Ex-Pine Hills officer sentenced for child porn

By Elaine Forman      

     MILES CITY - A former Pine Hills Youth Correctional Facility officer was sentenced to 60 months in prison, $100 and seven years of supervision for receiving child pornography.

     Clayton Schlepp, 31, was sentenced Thursday in federal court in Billings.
According to the court’s “Offer of Proof” document, Schlepp was working as a restitution officer at Pine Hills in 2007 when the Department of Corrections received information that Schlepp had attempted to access prohibited Internet sites using his DOC computer. Schlepp’s computer was not shared and was maintained in his own office space. 
     DOC examined Schlepp’s computer hard drive and found numerous images of children engaged in sexually explicit conduct. The hard drive was subsequently forensically examined and numerous images of child pornography were found. Schlepp visited sexually oriented web sites, including various groups that catered to those who had an interest in viewing child pornography. 
     The forensic exam found images of children clearly prepubescent and several pictures that involved sadistic or masochistic abuse or other depictions of violence. The images had been accessed during 2005 and 2006 and corresponded to the days that Schlepp was working at Pine Hills. 
     Because there is no parole in the federal system, the “truth in sentencing” guidelines mandate that Schlepp will likely serve all of the time imposed by the court. In the federal system, Schlepp does have the opportunity to earn a sentence reduction for “good behavior.” However, this reduction will not exceed 15 percent of the overall sentence.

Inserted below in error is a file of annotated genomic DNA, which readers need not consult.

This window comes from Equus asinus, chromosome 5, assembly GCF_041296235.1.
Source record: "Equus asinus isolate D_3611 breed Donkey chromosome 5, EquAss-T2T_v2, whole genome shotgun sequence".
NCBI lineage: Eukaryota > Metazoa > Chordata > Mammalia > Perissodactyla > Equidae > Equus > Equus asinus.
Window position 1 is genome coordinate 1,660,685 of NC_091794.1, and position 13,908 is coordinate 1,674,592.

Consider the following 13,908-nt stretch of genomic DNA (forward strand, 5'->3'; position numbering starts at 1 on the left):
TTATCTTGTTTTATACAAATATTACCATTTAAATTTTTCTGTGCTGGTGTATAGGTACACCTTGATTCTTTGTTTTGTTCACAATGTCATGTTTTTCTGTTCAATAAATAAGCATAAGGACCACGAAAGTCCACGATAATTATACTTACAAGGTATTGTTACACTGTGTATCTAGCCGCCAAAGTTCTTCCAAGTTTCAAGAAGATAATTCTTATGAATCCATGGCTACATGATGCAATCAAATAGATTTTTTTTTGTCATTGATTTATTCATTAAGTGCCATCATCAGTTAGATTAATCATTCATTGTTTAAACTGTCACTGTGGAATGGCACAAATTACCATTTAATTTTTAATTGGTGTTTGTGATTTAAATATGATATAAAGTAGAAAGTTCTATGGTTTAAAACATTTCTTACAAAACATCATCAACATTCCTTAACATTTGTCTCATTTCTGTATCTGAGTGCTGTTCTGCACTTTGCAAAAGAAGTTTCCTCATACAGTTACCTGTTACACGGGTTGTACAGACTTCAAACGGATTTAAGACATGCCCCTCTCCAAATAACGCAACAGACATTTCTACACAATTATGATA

Chief U.S. District Judge Richard F. Cebull presided over the hearing and Assistant U.S. Attorney Marcia K. Hurd prosecuted the case for the United States. 
     The investigation was a cooperative effort between the Federal Bureau of Investigation, the Helena Police Department, the U.S. Immigration and Customs Enforcement and the Montana Division of Criminal Investigation. 
     This case was brought as part of Project Safe Childhood. In February 2006, the Department of Justice launched Project Safe Childhood, a nationwide initiative designed to protect children from online exploitation and abuse. Led by the United States Attorneys’ Offices, Project Safe Childhood marshals federal, state and local resources to better locate, apprehend and prosecute individuals who exploit children via the Internet, as well as identify and rescue victims. For more information about Project Safe Childhood, please visit www.projectsafechildhood.gov/.

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